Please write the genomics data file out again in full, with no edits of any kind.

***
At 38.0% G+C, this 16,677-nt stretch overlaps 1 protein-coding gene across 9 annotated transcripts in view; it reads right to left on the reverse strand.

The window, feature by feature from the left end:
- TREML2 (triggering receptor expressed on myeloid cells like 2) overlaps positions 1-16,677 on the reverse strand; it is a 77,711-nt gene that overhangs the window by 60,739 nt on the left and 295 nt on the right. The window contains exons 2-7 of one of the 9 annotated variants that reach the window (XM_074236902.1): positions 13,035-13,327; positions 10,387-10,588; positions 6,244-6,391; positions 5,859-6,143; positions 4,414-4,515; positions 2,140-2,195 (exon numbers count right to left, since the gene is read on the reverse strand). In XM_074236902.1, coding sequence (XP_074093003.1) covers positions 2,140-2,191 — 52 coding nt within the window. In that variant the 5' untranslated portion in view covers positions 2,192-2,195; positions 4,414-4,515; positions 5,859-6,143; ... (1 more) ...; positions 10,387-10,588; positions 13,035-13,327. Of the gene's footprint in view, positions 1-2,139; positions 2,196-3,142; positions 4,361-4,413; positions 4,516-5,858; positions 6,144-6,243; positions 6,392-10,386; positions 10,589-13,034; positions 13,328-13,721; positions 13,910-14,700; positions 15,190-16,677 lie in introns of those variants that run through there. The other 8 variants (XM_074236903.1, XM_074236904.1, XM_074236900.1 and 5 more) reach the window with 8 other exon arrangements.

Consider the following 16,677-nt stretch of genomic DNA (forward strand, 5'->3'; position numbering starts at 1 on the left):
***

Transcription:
At 38.0% G+C, this 16,677-nt stretch overlaps 1 protein-coding gene across 9 annotated transcripts in view; it reads right to left on the reverse strand.

The window, feature by feature from the left end:
- TREML2 (triggering receptor expressed on myeloid cells like 2) overlaps positions 1-16,677 on the reverse strand; it is a 77,711-nt gene that overhangs the window by 60,739 nt on the left and 295 nt on the right. The window contains exons 2-7 of one of the 9 annotated variants that reach the window (XM_074236902.1): positions 13,035-13,327; positions 10,387-10,588; positions 6,244-6,391; positions 5,859-6,143; positions 4,414-4,515; positions 2,140-2,195 (exon numbers count right to left, since the gene is read on the reverse strand). In XM_074236902.1, coding sequence (XP_074093003.1) covers positions 2,140-2,191 — 52 coding nt within the window. In that variant the 5' untranslated portion in view covers positions 2,192-2,195; positions 4,414-4,515; positions 5,859-6,143; ... (1 more) ...; positions 10,387-10,588; positions 13,035-13,327. Of the gene's footprint in view, positions 1-2,139; positions 2,196-3,142; positions 4,361-4,413; positions 4,516-5,858; positions 6,144-6,243; positions 6,392-10,386; positions 10,589-13,034; positions 13,328-13,721; positions 13,910-14,700; positions 15,190-16,677 lie in introns of those variants that run through there. The other 8 variants (XM_074236903.1, XM_074236904.1, XM_074236900.1 and 5 more) reach the window with 8 other exon arrangements.

Consider the following 16,677-nt stretch of genomic DNA (forward strand, 5'->3'; position numbering starts at 1 on the left):